1. I don't know those words, but i do knows of words that are really similar to them from the Kansai region. it would make sense that someone teaching someone else japanese would only teach standard japanese (the one used most in Tokyo). My sister's the huge Kansai freak, but she's not home right now, so... *shrug* they elude me.
2. Pronounced similarly as skee, the 'u' is nearly silent, you can voice it if you want to be extra emphasis on it, but it should be silent. the 'i' part should be read as knee is sounded in English, so basically you get something like skee.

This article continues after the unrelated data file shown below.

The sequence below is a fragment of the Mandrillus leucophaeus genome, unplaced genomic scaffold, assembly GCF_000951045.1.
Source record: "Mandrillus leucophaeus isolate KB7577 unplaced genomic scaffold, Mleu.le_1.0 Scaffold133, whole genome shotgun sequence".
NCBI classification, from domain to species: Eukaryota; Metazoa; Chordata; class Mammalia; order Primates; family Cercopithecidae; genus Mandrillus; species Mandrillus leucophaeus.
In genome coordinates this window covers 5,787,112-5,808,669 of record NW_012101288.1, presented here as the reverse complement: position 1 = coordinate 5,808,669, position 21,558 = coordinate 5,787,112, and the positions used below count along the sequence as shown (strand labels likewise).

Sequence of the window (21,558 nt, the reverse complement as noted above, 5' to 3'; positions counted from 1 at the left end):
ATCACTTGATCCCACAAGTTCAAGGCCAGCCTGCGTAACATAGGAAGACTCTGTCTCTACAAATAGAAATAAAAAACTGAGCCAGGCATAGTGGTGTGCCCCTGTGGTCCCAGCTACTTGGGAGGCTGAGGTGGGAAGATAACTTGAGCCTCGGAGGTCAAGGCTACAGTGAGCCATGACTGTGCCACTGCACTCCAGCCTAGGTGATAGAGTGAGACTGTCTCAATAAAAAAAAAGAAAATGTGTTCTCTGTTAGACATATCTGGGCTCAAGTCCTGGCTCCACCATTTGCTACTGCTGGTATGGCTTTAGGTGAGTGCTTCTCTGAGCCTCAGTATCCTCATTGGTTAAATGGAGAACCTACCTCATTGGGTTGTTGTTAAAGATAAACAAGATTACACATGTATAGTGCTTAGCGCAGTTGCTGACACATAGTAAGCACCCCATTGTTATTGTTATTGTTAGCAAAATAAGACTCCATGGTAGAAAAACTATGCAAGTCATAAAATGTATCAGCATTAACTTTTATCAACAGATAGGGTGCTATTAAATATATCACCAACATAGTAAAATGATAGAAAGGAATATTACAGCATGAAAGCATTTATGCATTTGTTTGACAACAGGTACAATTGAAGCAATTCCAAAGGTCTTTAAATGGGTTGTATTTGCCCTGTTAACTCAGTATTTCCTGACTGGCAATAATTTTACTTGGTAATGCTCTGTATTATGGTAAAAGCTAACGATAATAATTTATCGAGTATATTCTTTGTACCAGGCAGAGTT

3. Those are all essentially the same word if you put them in English like that, but really they're like 'excuse me' 'i'm sorry' 'pardon me' and so on and so forth. They each have their own usage placements, such as Gomen Nasai is used for a literal, I'm sorry. Then the next will be something like I'm sorry/Excuse, you can go next in line. Situations like that make these words, though similar, quite different.
4. Gah... >_> Reminds me of Beckii Cruel. I don't know why they're clapping or she's laughing. sorry couldn't be much more help on that.